The portrait. A single person immortalized forever on canvas. At first glance, you only see the subject. With a more analytical eye, though, you not only see the image but you begin to hear the voice of the painter and of his time. This is what I hope to do, to feel and understand the mind of the painter Ingres when he painted Louis-Francois Bertin and Reynolds when he painted General John Burgoyne. In the portrait of Bertin, Ingres has captured on canvas a man who has never been pampered in his life. You feel by looking at him that this is a man who has worked for everything that he has ever received in his life. Why do you feel this, though? Let’s begin with the colors chosen for this piece.
The colors revolve around brown, giving you the impression of something very down to earth. The background of the painting is basically one solid brown. Bertin occupies the whole bottom section of the painting, with nothing of his body going above three-fourths of the canvas. He is the ground, below even the earth tones of the background.He has on a black suit, brown vest, and white shirt, as well. These colors working together allow you to make certain assumptions about him. He looks like a working man, which he was. “Louis-Francois Bertin (1766-1841), was one of the great leaders of the French upper middle class, a businessman and a journalist” (Rosenblum, 134). This would explain the one striking color in the piece, the red.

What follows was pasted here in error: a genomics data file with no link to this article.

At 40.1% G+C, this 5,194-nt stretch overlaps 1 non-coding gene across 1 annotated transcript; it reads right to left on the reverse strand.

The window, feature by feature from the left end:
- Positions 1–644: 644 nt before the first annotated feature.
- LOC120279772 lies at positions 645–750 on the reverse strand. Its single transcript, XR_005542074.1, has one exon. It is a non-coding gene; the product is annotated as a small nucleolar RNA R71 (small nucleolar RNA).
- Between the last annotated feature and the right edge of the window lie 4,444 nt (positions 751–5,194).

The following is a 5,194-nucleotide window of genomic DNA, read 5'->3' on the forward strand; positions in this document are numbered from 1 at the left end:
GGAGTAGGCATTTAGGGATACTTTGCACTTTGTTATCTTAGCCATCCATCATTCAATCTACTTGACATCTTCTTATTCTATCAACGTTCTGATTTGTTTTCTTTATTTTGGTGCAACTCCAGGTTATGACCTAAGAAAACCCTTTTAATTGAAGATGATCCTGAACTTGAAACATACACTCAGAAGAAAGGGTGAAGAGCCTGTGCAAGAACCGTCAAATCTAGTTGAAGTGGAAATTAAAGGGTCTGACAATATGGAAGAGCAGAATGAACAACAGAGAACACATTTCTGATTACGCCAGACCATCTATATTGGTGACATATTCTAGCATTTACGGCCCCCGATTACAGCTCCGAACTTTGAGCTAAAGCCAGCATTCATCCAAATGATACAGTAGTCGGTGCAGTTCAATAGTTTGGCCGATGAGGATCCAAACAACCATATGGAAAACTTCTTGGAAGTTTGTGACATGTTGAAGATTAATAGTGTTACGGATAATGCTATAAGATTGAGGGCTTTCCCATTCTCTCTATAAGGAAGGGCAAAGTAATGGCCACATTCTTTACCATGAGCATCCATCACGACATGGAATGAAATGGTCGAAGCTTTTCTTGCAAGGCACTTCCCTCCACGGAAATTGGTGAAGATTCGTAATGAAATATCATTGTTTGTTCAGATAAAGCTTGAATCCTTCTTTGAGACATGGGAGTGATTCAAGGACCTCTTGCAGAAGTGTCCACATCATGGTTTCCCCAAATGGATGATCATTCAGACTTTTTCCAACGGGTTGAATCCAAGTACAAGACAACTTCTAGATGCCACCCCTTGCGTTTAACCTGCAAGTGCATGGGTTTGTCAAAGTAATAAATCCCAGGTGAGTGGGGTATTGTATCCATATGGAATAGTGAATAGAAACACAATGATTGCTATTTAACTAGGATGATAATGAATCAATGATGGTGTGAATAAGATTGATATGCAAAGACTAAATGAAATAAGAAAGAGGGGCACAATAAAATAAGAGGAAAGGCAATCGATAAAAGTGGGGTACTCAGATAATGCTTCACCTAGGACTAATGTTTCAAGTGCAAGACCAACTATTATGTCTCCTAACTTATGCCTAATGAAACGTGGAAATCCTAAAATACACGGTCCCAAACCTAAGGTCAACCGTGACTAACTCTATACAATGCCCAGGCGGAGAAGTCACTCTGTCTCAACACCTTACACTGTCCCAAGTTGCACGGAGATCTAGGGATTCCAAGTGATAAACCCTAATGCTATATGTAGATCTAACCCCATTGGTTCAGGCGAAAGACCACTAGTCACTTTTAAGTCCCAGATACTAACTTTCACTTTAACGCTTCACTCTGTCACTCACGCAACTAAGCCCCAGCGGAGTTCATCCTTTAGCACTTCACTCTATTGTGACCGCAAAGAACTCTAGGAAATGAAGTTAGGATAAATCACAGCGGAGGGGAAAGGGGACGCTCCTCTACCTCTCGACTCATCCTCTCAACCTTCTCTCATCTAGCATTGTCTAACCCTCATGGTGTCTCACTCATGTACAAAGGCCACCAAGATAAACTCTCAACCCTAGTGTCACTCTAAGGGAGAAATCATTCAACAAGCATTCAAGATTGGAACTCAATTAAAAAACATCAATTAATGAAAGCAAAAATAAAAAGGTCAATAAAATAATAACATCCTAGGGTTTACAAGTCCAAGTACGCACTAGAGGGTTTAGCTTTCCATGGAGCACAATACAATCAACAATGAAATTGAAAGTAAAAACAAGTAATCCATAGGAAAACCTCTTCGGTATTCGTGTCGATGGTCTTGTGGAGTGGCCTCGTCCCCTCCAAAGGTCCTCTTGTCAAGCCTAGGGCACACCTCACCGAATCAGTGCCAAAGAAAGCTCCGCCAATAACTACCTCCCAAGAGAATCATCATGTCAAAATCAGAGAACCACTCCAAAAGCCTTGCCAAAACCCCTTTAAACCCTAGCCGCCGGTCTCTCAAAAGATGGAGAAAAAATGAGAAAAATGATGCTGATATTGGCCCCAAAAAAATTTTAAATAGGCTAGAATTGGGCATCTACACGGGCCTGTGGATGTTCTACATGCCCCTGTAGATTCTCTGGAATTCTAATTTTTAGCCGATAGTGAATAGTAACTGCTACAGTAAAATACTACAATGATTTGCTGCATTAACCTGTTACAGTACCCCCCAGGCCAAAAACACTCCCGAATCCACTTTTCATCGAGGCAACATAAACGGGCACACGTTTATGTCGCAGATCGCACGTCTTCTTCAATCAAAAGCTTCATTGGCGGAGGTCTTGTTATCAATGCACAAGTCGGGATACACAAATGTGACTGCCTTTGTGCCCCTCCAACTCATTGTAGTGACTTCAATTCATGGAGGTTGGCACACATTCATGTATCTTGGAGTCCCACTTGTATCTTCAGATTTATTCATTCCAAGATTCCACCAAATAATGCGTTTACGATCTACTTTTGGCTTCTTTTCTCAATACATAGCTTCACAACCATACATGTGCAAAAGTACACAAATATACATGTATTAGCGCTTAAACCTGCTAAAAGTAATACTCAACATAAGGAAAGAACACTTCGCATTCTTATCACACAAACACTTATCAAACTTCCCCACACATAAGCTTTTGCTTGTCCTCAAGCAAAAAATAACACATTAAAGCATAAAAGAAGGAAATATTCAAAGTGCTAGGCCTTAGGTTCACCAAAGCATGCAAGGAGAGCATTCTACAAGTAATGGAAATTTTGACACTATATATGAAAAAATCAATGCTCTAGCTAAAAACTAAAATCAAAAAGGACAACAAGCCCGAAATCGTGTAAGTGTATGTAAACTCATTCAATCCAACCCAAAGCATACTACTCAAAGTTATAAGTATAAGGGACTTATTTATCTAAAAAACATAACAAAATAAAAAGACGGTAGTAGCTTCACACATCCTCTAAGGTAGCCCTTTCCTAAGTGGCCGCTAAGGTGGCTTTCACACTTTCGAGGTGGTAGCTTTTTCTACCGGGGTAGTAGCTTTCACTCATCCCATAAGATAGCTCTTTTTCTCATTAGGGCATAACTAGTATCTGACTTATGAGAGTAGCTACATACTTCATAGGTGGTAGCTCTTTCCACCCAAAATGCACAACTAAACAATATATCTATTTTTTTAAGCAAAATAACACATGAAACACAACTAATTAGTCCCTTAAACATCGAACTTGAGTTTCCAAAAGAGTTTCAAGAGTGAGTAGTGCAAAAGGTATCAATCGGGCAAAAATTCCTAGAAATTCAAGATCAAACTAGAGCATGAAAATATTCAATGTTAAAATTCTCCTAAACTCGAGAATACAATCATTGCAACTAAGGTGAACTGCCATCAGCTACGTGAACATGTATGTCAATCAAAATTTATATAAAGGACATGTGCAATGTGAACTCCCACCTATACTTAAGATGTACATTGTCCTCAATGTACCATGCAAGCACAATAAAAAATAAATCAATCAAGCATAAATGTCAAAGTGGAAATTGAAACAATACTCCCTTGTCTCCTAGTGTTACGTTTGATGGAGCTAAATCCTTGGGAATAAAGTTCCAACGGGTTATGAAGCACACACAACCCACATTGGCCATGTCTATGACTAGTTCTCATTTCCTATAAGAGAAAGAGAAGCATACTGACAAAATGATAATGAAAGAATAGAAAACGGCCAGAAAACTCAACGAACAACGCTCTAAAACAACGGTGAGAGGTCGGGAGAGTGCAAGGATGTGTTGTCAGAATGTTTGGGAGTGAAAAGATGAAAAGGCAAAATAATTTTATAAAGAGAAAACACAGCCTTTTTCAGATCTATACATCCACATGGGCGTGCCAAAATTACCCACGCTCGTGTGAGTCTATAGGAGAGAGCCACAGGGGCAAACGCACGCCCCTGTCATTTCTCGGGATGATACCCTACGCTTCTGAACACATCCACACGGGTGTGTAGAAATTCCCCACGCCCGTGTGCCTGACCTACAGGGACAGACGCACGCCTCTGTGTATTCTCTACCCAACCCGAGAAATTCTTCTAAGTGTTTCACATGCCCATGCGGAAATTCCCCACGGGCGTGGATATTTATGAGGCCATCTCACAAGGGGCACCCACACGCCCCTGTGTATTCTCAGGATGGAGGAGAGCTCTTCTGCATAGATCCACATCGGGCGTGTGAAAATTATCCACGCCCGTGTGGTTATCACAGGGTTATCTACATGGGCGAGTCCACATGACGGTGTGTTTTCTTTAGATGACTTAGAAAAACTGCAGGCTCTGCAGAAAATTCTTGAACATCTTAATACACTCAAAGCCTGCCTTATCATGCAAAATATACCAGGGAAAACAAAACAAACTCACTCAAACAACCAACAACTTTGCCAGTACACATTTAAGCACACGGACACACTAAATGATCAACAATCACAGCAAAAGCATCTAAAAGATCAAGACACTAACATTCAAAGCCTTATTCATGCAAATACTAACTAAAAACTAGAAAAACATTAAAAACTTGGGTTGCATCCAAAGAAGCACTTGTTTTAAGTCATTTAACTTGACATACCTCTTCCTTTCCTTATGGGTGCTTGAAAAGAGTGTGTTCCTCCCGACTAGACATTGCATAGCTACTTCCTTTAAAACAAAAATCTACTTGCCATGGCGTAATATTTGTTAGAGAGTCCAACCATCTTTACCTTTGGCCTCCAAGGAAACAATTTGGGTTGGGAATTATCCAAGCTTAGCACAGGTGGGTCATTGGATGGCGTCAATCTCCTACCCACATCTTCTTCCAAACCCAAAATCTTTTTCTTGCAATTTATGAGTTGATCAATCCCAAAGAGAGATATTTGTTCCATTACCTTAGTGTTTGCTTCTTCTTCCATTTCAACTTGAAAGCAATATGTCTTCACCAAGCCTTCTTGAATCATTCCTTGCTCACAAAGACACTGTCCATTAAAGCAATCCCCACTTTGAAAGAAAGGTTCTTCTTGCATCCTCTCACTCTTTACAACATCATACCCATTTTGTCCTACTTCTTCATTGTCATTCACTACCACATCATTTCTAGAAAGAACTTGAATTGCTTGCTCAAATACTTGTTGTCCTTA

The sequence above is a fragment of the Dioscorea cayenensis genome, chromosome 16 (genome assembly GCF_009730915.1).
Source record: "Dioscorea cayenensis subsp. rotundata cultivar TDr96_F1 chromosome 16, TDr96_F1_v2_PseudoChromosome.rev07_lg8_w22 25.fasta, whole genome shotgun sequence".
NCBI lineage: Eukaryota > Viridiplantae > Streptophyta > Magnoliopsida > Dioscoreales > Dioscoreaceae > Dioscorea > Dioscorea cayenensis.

Bertin is sitting on a red cushion, red being a color classically associated with royalty. This could be a commentary on Bertin’s life on a whole. His journal, the Journal des Debats was a strong supporter of liberal journalism in a time when France, the monarchs from the self proclaimed Napoleon Bonaparte to King Charles X, wanted the return of an absolute monarch in France. The people were not happy with this and Bertin’s newspaper spread this displeasure. Bertin was even exiled for a period of time by Napoleon Bonaparte for his royalist views. He wanted a constitutional monarch set up. But, after the fall of Bonaparte, Bertin returned and continued his life, prospering. Monet even called this portrait “the Buddha of bourgeoisie” (Rosenblum, 134). This portrait should be looked upon as the pinnacle image of the bourgeoisie of the time.